- Go to matinees instead of evening movies. For the same price as an evening movie, you could pay for a matinee and a fast food dinner. If money is tight, check out DVDs instead. Most movie stores have specials on certain days and you could make that night your movie night. If you don't have money for entertainment, trade movies or borrow from friends, or check with your library to see if they have movies or if they can order them through interlibrary loan.
- Plan your errands carefully and wisely to save gas and time. With the price of gas these days, any effort you make to cut back will make a difference.
- Buy clothes off-season and on sale. Find someone you know who has clothes the size you need and bargain for something else they want. Trading services can save you a lot of money.
- When going out to eat, go to lunch instead of dinner. You can also split a meal or go to a restaurant that has a special. A $10 burger may taste better than a $1 burger, but they both satisfy the hunger.
- When traveling, contact the local motel instead of calling the 800 number for reservations. Ask about specials. They are more willing to negotiate with you. We have stayed in nice motels with good breakfasts for less than the price of economy hotels.
Living on one income isn't easy. It takes a lot of effort, but it is worth it. I was the one to see my child's first step, to teach them to read, to spend time with them. I will never regret the decision we made to live on one income. The sacrifices we have made will never equal the joy we have received by doing so.
Marianne Giullian is a freelance writer and mother of five children. She enjoys finding ways to save money so they can live on one income. Ms. Giullian has a degree in Elementary Education.
Take the Next Step:
- Is having one parent home with the kids important to your family? It is possible, but you may have to make a few new lifestyle choices. Take a serious look at the above 14 tools. Is there something there that you can use in your one-income arsenal that will make your dream of staying home a reality?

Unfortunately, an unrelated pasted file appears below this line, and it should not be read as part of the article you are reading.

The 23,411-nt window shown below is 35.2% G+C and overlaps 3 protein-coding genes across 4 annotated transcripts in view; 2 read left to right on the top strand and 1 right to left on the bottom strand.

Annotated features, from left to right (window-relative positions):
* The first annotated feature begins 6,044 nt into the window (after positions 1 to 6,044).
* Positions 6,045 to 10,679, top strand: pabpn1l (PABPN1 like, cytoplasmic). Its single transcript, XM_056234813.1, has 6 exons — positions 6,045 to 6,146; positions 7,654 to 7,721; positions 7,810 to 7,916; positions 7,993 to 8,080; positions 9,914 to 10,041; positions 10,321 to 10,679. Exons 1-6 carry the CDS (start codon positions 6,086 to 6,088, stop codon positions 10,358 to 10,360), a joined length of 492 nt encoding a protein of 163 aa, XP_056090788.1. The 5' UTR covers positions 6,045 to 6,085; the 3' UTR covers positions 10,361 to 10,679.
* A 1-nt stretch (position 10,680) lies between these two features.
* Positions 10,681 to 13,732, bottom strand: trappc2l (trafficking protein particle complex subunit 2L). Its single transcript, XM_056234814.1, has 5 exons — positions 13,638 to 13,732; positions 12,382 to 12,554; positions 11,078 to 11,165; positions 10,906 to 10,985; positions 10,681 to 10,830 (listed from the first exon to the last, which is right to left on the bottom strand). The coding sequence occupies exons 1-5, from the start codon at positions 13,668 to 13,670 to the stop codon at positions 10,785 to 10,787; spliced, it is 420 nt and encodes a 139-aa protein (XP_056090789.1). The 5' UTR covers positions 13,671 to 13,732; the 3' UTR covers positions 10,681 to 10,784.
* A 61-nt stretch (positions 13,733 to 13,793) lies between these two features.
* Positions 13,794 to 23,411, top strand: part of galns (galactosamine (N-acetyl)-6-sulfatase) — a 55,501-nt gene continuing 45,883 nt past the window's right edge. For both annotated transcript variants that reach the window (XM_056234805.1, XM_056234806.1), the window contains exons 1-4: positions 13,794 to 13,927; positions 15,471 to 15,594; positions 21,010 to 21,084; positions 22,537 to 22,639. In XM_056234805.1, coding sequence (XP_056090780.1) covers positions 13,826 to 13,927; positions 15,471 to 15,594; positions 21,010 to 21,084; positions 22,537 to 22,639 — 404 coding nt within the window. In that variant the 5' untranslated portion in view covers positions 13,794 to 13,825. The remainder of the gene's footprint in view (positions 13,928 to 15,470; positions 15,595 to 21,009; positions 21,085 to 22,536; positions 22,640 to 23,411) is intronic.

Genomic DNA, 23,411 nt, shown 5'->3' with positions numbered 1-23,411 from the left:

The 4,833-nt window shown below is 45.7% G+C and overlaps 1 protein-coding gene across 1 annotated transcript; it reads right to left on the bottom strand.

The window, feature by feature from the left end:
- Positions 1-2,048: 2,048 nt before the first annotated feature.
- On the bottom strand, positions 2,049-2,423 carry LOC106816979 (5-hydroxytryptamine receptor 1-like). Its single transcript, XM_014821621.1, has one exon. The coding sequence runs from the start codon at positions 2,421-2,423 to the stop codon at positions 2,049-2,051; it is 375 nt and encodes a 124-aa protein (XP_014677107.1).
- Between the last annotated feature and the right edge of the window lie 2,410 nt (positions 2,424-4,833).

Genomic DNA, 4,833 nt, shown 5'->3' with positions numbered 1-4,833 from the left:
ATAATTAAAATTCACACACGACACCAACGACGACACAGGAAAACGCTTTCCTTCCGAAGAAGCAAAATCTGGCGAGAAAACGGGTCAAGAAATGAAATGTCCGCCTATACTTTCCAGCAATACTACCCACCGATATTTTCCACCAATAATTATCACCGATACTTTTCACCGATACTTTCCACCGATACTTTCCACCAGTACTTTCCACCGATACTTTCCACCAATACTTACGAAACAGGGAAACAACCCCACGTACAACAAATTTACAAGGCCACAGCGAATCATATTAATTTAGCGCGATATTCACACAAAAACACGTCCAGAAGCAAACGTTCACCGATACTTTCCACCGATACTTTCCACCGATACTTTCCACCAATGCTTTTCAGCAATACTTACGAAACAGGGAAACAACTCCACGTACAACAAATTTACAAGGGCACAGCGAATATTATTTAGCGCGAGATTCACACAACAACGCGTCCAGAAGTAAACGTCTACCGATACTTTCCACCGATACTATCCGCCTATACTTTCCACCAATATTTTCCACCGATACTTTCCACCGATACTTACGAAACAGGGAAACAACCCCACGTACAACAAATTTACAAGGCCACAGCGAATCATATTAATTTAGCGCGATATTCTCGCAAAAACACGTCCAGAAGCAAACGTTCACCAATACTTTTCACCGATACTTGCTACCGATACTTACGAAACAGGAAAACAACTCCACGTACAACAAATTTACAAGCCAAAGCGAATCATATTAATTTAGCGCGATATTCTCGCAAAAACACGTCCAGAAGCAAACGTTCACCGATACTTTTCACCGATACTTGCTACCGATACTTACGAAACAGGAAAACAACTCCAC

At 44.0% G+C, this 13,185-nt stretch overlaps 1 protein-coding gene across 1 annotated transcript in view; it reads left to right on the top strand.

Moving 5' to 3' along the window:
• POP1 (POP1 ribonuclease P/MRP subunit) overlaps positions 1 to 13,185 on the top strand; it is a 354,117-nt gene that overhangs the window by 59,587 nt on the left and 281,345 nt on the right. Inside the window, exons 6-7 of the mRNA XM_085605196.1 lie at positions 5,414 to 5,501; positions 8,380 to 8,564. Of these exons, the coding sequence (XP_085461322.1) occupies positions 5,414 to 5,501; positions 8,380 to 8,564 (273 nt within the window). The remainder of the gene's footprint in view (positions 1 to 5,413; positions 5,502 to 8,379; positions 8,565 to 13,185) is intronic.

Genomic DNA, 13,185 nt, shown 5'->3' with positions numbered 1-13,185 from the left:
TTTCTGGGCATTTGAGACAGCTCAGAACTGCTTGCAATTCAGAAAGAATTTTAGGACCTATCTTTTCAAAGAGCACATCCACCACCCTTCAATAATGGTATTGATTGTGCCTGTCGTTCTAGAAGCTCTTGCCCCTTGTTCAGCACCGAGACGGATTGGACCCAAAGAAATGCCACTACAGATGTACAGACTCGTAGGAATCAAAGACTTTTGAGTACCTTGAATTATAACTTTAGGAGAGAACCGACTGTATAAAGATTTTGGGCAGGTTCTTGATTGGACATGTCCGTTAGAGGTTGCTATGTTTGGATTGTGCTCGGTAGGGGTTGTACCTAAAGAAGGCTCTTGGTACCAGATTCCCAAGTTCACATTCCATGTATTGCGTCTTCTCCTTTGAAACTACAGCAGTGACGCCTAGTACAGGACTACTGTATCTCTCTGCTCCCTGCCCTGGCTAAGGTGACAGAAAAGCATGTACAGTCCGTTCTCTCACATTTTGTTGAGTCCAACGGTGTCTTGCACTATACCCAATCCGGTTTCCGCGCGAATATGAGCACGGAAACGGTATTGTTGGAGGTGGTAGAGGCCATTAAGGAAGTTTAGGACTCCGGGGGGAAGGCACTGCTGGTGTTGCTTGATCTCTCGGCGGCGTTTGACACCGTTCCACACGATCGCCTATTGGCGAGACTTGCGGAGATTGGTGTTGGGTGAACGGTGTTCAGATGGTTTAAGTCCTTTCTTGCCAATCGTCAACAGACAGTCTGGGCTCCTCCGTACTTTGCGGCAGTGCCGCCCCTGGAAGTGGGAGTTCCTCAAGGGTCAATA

- Your groceries cost less when you get cash back! Checkout 51 can show you how!
- For all things "Groceries & Food," please visit here
- Do you struggle to get ahead financially? Then you'll want to subscribe to our free weekly Surviving Tough Times newsletter aimed at helping you 'live better...for less'. Each issue features great ways to help you stretch your dollars and make the most of your resources. Subscribers get a copy of our ebook Little Luxuries: 130 Ways to Live Better...For Less for FREE!
Discuss "Living on One Income" in The Dollar Stretcher Community
Share your thoughts about this article with the editor: Click Here
More Tips & Tools to Help You
Live Better...For Less
- Is your family normal? See how other households spend their money
- 5 big bills you can cut fast
- 5 frugal ways to expand your living space
- The 12 best bargains for shoppers in April
- 4 steps to a simpler (and more frugal) life
- 8 habits that plug parental spending leaks
- 3 great low-cost summer activities with kids
- Keeping your pet out of the economic doghouse
- Frugal living ideas for large families Readers' Solutions
- What is the cost of raising a child?
- Spouse income calculator
- Should my spouse work, too?
- College savings calculator
- Home budget calculator